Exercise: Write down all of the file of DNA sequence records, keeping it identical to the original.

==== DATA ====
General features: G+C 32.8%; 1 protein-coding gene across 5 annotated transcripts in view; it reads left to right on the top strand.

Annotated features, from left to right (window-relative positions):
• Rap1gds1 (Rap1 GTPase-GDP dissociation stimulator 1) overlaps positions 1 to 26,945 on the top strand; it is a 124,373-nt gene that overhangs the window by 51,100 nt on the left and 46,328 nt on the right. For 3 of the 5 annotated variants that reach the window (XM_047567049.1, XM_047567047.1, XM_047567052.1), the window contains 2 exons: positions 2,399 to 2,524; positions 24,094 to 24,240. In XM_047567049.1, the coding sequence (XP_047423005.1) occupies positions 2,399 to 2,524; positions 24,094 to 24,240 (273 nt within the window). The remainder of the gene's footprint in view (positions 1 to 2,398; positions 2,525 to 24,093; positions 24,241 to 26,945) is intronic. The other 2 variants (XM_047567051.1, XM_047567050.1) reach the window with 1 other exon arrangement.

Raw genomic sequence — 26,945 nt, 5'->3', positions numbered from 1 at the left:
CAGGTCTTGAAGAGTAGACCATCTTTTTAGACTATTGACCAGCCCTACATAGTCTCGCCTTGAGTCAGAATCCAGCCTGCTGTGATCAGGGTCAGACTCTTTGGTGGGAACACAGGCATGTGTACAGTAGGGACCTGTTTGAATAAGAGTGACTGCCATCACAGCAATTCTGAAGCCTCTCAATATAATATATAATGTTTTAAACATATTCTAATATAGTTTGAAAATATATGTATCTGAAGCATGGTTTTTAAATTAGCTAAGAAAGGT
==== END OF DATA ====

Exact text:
General features: G+C 32.8%; 1 protein-coding gene across 5 annotated transcripts in view; it reads left to right on the top strand.

Annotated features, from left to right (window-relative positions):
• Rap1gds1 (Rap1 GTPase-GDP dissociation stimulator 1) overlaps positions 1 to 26,945 on the top strand; it is a 124,373-nt gene that overhangs the window by 51,100 nt on the left and 46,328 nt on the right. For 3 of the 5 annotated variants that reach the window (XM_047567049.1, XM_047567047.1, XM_047567052.1), the window contains 2 exons: positions 2,399 to 2,524; positions 24,094 to 24,240. In XM_047567049.1, the coding sequence (XP_047423005.1) occupies positions 2,399 to 2,524; positions 24,094 to 24,240 (273 nt within the window). The remainder of the gene's footprint in view (positions 1 to 2,398; positions 2,525 to 24,093; positions 24,241 to 26,945) is intronic. The other 2 variants (XM_047567051.1, XM_047567050.1) reach the window with 1 other exon arrangement.

Raw genomic sequence — 26,945 nt, 5'->3', positions numbered from 1 at the left:
CAGGTCTTGAAGAGTAGACCATCTTTTTAGACTATTGACCAGCCCTACATAGTCTCGCCTTGAGTCAGAATCCAGCCTGCTGTGATCAGGGTCAGACTCTTTGGTGGGAACACAGGCATGTGTACAGTAGGGACCTGTTTGAATAAGAGTGACTGCCATCACAGCAATTCTGAAGCCTCTCAATATAATATATAATGTTTTAAACATATTCTAATATAGTTTGAAAATATATGTATCTGAAGCATGGTTTTTAAATTAGCTAAGAAAGGT